Retinas from control and rd10 mice were homogenized and resuspended in 100 μL of RIPA buffer and boiled for 5 min. Electrophoresis was carried out on 8% SDS polyacrylamide denaturing gel at 25 mA for 2 h. Samples were then transferred to a PVDF membrane and incubated with primary antibodies against GABARɑ1, KCC2 and NR1 and subsequently with secondary antibodies. Protein bands were detected using NZY Advanced ECL and quantified using the Alliance Q9 Advanced. Western blots were quantified and normalized with β-tubulin using AlphaImager 2200 (alpha innotec, Germany). Detailed information in methodology and materials used for western blot assays can be found in Additional file 15: Methods.

Retinal histology and quantification

Eyes from mice at P23 were processed for histological analysis. After fixation and cryosectioning, sections were permeabilized with 0.1% Triton X-100 for 1 h, incubated with anti-GABARɑ1, KCC2 and NR1 primary antibodies and fluorescence-conjugated secondary antibodies. After labelling and counterstaining with DAPI, the sections were mounted in Fluoromount-Gmounted. Confocal microscopy was used for observation of retinal inner nuclear layer (INL), retinal inner plexiform layer (IPL), retinal outer nuclear layer (ONL), retinal outer plexiform layer (OPL) and retinal ganglion cell layer (GCL). To confirm photoreceptor degeneration the number of nuclei at the outer nuclear layer (ONL) was measured. For further details, check Additional file 15: Methods.

Determination of GABA in retinal extracts with liquid chromatography–mass spectrometry (HPLC–MS)

GABA concentrations in retinal extracts of control and rd10 mice at P18 and P23 were measured using HPLC–MS. After homogenization, protein precipitation, and centrifugation, samples were loaded for LC–MS. Chromatography was performed, and the HPLC was coupled to a mass spectrometer. GABA concentration was determined using a standard curve and expressed in nmol/mg protein. Check Additional file 15: Methods for further details.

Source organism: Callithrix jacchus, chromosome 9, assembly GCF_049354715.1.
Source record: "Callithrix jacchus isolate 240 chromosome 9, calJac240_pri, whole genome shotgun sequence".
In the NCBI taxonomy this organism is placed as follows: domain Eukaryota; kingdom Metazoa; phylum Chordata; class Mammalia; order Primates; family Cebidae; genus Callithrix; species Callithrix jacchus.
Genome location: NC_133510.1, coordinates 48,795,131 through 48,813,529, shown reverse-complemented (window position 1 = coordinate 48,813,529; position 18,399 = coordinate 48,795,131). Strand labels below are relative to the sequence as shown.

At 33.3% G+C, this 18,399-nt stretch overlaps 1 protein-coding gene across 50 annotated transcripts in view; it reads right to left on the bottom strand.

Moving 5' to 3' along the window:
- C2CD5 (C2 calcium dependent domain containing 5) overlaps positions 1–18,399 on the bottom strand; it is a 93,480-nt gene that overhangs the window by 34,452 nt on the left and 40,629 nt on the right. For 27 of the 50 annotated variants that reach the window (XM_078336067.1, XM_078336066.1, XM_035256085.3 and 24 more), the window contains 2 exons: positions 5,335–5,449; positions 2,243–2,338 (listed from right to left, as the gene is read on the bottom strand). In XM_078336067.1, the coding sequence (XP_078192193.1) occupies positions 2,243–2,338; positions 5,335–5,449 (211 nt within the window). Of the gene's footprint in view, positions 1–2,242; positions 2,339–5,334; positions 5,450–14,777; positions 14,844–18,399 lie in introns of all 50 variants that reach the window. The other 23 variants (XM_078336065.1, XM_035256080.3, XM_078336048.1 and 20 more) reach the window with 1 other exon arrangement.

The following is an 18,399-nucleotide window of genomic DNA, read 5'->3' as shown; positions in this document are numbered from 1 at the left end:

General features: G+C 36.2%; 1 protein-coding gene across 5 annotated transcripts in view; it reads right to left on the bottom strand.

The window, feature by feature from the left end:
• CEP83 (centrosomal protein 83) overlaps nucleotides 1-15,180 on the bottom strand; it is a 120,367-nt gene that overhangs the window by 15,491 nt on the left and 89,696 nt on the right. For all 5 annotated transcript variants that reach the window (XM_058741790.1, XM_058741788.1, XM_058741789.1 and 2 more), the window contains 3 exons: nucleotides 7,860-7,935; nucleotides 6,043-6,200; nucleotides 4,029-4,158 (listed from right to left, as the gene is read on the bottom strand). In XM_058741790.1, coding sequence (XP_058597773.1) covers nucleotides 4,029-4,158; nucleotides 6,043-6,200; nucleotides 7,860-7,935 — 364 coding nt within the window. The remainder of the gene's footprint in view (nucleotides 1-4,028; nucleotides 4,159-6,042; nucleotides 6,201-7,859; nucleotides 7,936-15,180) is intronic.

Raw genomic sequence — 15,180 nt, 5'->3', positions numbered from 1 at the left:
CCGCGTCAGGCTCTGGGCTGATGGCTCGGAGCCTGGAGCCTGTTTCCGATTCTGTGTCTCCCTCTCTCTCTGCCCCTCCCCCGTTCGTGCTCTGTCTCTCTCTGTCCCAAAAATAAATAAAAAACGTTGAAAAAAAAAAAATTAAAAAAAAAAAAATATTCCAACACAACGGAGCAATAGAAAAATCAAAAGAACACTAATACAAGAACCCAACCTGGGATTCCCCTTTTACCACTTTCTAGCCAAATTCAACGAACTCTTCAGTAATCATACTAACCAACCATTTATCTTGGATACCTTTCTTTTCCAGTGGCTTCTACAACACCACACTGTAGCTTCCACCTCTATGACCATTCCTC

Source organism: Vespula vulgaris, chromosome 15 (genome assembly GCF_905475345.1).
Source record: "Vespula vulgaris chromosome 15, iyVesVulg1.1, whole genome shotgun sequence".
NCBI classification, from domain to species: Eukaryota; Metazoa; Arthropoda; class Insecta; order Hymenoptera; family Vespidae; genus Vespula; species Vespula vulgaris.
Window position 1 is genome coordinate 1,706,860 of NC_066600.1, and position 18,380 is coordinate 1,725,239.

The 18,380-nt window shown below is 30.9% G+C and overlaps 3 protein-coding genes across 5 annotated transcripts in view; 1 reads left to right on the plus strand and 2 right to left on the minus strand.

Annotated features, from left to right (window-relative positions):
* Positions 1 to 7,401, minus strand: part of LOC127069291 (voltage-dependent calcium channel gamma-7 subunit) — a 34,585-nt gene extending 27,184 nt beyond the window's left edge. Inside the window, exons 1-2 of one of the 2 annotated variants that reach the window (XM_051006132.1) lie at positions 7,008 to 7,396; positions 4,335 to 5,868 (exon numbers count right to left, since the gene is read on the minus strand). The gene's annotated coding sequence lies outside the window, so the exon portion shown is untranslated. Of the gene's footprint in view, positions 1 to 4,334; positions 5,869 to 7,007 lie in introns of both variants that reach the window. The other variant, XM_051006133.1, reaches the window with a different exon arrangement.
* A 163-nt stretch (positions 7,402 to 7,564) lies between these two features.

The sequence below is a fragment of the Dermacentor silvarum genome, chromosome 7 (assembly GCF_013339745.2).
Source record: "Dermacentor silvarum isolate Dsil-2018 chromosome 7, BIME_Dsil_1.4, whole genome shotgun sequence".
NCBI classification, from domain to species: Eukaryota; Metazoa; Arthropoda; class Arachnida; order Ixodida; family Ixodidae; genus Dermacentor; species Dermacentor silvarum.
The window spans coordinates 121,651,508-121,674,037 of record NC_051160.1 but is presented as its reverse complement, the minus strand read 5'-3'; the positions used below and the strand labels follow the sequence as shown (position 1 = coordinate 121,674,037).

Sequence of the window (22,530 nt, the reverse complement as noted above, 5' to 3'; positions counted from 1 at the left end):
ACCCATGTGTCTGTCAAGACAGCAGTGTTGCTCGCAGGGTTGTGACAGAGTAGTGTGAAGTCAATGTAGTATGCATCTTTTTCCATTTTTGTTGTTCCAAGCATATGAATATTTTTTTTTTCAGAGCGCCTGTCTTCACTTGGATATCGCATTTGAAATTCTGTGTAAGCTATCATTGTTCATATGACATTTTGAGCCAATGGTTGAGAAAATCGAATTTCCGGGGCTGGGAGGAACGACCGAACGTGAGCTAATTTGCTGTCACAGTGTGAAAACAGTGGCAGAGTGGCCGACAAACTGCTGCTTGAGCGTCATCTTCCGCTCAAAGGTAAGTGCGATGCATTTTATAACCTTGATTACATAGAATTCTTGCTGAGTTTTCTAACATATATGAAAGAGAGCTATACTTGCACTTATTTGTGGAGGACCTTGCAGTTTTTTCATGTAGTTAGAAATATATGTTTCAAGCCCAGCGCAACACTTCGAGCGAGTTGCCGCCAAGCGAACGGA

Statistical analysis for preclinical validation

Statistical analysis was performed using GraphPad Software 9.0 (Prism; GraphPad Software, Inc, San Diego, CA). Normal distribution of data was analyzed by Shapiro–Wilk and Kolmogorov–Smirnov tests. Comparisons between age-matched control and rd10 mice were performed using unpaired t-tests or Mann–Whitney test. A P value < 0.05 was considered statistically significant. The data were plotted using Graph Pad Software 9.0. The data were presented as mean ± SEM.

Selection of drugs targeting candidate genes

Drugs targeting experimentally validated KDTs were filtered out based on pharmacological actions that counteracts the dysregulation observed in rd10 model, which means that have the opposite effect (agonist/antagonist) on target that the observed in the RP model, both in target gene expression and protein quantification. Only drugs with potential to revert the RP dysregulation were further studied. This information was obtained from DrugBank database. Assessment of the resulting drugs over the RP hallmarks modules was carried out by measuring the percentage of the hallmark (no. of circuits from total no. of circuits of a given hallmark module) that was affected by each drug, taking the relevant KDTs that each drug targets as a proxy.


Mechanistic disease map of retinitis pigmentosa

In this study, we present the mechanistic map for the study of the rare disease Retinitis Pigmentosa (RP). As a starting point, we retrieved from OrphaNet a list of 93 genes associated with RP. The gene Entrez IDs plus Gene symbols as well as the database identifiers are shown in Table 1. Since HPO is a DB that uses phenotype terms to tag genes and diseases, we have exploited this dual property to screen for the genes that share at least 10 out of 22 Retinitis Pigmentosa HPO-terms (RP-HPO), resulting in a total of 22 RP-HPO-terms, as shown in Table 2. In Additional file 11: Fig. S1A, we can see the number of genes sharing RP-HPOs added that were represented in KEGG signaling pathways. The gene symbols of the added genes per number of shared HPO-terms can be accessed in Additional file 1: Table S1 and Additional file 11: Fig. S1A.

Table 1 List of OMIM/ORPHA genes associated to RP with their corresponding Entrez ID and gene symbol
Table 2 List of the 22 HPO terms associated to RP with specificity level between 7 and 12

To maintain the specificity and not over-expand the RP mechanistic map, we have selected those genes sharing at least 10 RP-HPO-terms and that were part of signaling pathways according to KEGG DB (Table 3). Finally, the RP mechanistic map was created by merging the circuits related to the core (ORPHA/OMIM) and HPO-amplified sets of RP genes. This resulted in 226 circuits that belong to 40 KEGG signaling pathways (Table 4).

Table 3 List of genes sharing ≥ 10 out of the 22 HPO terms related to retinitis pigmentosa for extended RP-mechanistic map
Table 4 KEGG pathways involved in the Retinitis Pigmentosa mechanistic map with mapped the RP-genes